Chief Medical Officer Brendan Murphy has hinted people could be kept in hotel quarantine unless they agree to take COVID-19 tests.
- Testing at hotel quarantine will now be offered on arrival and before people leave
- Professor Brendan Murphy says states have the power to keep people quarantined until they submit to a test
- More than 60,000 people have gone through hotel quarantine since it was introduced.
Emphasising the risk coronavirus could still be imported into Australia, Professor Murphy said reports that 30 per cent of people who have gone through hotel quarantine in Victoria had declined to take a test were higher than other parts of the country.
Given the rate of new cases across the world was close to 1 million per week, Professor Murphy said hotel quarantine remained essential.
Speaking after today’s meeting of National Cabinet, he said testing of people in hotel quarantine would be ramped up.
But he also indicated that could lead to quarantine being changed in some circumstances.
“We’re seeing imported cases in hotel quarantine from a different range of countries now,” he said.
“We are going to start testing people on entry to quarantine and testing people before they leave quarantine to see whether a testing regimen might help in the future to modify that quarantine in certain circumstances.”
But he implied people may be required to undertake tests while being kept in hotels.
“I think most people, when they understand … that this is a requirement, I think most people will cooperate with that arrangement.”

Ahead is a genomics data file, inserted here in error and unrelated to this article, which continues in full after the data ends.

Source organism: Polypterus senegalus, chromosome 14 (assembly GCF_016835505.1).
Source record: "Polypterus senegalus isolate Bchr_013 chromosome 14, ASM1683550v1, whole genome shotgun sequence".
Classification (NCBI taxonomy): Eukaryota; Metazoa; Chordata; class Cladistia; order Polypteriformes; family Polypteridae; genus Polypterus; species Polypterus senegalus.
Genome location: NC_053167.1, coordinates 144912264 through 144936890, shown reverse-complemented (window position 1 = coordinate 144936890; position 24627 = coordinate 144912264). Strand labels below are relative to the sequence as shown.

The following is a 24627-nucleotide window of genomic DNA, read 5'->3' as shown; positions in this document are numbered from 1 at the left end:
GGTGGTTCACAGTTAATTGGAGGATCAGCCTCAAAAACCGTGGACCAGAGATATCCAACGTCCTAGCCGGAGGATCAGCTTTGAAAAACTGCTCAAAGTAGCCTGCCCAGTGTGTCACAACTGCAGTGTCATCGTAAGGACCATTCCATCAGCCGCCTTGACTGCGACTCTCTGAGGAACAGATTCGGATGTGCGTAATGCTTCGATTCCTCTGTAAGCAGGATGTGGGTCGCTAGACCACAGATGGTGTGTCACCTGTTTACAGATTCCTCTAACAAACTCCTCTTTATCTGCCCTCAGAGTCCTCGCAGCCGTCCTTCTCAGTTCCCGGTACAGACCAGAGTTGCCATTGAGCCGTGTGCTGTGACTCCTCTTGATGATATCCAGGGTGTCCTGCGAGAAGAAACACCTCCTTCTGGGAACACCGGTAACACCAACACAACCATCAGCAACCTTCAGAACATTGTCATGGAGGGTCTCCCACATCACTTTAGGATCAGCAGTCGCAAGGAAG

Prime Minister Scott Morrison said the decision on how to administer the tests would ultimately be up to the states.
“It is a matter for the states in terms of what’s done within their borders, within their jurisdictions, in terms of complying with requests,” he said.
Mr Morrison said state and territory leaders had reaffirmed their support for the 14-day hotel quarantine program for at the National Cabinet meeting today.
This morning Victoria’s Deputy Chief Health Officer said of the 18,000 people to have gone through hotel quarantine, 30 per cent had declined a test for the virus.
Professor Murphy, whose last day in the role is today, said that seemed particularly high, and that he expected as testing ramped up more people would volunteer for tests.
“30 per cent is quite a high rate, other states haven’t seen the same rate of refusal,” he said.
Around the country more than 60,000 people have undergone hotel quarantine after returning to Australia.
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